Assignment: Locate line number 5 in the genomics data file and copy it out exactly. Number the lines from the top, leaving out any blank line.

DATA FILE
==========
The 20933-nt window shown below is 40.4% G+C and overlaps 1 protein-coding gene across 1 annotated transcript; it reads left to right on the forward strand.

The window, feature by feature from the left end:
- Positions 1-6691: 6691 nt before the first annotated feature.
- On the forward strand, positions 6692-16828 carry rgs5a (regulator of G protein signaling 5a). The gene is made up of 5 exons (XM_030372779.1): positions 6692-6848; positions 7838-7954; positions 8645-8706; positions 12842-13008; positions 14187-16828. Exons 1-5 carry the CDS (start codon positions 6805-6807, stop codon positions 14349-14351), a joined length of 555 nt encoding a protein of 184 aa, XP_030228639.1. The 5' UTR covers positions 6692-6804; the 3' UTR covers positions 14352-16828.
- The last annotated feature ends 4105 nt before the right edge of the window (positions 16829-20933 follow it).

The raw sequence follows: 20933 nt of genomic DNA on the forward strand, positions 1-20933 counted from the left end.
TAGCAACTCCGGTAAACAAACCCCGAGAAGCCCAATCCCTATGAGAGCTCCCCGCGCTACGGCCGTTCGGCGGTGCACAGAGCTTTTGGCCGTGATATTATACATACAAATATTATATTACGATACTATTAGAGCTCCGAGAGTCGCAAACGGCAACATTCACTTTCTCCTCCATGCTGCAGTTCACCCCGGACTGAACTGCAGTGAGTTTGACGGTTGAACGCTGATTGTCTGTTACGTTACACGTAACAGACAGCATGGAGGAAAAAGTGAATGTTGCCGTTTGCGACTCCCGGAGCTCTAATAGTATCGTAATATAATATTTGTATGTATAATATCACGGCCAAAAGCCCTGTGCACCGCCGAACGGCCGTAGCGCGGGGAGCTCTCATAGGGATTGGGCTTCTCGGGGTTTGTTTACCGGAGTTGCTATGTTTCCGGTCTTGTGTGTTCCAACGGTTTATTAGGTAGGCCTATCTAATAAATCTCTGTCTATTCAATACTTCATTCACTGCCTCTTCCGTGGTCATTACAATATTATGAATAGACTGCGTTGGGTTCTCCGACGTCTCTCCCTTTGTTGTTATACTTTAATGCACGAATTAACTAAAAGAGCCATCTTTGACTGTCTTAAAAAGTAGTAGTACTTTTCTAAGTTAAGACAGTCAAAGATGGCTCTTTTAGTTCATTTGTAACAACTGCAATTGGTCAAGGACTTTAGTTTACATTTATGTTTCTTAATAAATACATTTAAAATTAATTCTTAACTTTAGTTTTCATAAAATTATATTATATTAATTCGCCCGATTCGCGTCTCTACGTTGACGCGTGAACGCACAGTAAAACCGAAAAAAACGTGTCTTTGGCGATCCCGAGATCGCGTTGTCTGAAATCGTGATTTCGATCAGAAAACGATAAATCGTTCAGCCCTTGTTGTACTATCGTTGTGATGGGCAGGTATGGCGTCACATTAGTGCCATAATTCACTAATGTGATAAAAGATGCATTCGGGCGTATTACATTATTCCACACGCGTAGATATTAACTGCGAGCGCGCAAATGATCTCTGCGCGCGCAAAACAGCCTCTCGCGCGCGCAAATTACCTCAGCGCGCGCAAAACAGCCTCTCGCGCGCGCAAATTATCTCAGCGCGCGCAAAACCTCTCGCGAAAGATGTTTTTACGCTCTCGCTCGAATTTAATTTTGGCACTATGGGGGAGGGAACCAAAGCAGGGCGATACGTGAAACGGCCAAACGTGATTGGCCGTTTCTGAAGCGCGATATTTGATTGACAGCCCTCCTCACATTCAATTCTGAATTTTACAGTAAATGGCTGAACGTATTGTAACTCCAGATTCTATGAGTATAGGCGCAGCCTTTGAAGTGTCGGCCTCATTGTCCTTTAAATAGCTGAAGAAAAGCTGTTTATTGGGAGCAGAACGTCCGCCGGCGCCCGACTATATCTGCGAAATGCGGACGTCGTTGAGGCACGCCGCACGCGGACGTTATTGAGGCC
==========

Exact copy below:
- The last annotated feature ends 4105 nt before the right edge of the window (positions 16829-20933 follow it).